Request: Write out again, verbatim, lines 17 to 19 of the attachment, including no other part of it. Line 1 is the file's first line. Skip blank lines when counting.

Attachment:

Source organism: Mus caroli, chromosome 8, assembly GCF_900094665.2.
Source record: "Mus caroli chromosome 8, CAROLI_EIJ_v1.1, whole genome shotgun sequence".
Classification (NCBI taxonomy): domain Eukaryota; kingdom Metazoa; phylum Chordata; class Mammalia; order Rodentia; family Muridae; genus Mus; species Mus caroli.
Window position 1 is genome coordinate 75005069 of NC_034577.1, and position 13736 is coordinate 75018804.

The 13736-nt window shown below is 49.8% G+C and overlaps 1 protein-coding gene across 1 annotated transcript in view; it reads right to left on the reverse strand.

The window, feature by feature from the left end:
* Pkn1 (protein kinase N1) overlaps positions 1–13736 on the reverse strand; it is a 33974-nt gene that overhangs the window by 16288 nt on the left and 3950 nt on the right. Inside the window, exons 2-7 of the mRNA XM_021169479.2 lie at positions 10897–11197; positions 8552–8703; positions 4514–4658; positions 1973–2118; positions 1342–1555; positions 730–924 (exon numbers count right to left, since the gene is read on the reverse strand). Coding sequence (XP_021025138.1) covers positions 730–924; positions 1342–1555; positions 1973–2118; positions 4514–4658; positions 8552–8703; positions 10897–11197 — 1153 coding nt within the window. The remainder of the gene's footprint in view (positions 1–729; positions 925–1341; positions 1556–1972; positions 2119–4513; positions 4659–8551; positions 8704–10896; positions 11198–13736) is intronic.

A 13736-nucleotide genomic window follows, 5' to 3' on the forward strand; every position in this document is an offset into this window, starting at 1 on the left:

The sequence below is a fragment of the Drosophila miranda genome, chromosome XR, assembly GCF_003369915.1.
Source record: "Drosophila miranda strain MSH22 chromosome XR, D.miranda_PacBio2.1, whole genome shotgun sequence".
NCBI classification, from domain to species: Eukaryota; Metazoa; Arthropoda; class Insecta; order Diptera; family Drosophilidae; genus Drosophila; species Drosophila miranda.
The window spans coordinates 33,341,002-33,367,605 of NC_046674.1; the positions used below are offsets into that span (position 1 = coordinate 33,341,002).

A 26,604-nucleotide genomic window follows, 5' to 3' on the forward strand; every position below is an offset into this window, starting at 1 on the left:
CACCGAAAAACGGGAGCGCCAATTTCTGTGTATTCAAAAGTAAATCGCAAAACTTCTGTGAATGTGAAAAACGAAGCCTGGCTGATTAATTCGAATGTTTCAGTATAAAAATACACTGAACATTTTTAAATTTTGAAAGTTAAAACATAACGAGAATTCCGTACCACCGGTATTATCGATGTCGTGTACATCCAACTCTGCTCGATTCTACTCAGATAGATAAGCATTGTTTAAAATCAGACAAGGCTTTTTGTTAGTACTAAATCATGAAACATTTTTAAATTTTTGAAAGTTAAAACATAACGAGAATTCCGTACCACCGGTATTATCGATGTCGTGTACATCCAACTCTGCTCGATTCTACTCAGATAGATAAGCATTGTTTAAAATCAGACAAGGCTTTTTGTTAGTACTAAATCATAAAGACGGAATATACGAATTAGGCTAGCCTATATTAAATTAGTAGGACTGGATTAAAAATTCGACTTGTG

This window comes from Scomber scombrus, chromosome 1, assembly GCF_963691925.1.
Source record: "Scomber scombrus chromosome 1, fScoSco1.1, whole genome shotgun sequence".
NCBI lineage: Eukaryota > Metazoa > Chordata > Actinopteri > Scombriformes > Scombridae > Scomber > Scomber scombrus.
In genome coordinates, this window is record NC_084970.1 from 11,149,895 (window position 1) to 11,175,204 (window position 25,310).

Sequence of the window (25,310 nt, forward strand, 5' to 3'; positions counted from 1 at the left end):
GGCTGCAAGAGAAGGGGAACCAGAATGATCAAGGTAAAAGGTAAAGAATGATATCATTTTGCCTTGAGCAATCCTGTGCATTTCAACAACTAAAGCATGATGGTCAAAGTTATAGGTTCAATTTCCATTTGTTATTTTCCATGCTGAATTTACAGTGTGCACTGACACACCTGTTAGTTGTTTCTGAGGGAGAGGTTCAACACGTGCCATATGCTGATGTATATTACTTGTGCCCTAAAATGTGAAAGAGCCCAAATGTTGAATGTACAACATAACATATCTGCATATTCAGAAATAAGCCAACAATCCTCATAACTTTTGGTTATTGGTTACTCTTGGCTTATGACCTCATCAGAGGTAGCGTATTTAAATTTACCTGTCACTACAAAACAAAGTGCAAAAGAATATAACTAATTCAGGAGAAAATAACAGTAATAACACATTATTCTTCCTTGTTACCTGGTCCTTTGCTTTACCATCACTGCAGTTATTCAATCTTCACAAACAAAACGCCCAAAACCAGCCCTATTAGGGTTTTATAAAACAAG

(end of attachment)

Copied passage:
NCBI lineage: Eukaryota > Metazoa > Chordata > Actinopteri > Scombriformes > Scombridae > Scomber > Scomber scombrus.
In genome coordinates, this window is record NC_084970.1 from 11,149,895 (window position 1) to 11,175,204 (window position 25,310).

Sequence of the window (25,310 nt, forward strand, 5' to 3'; positions counted from 1 at the left end):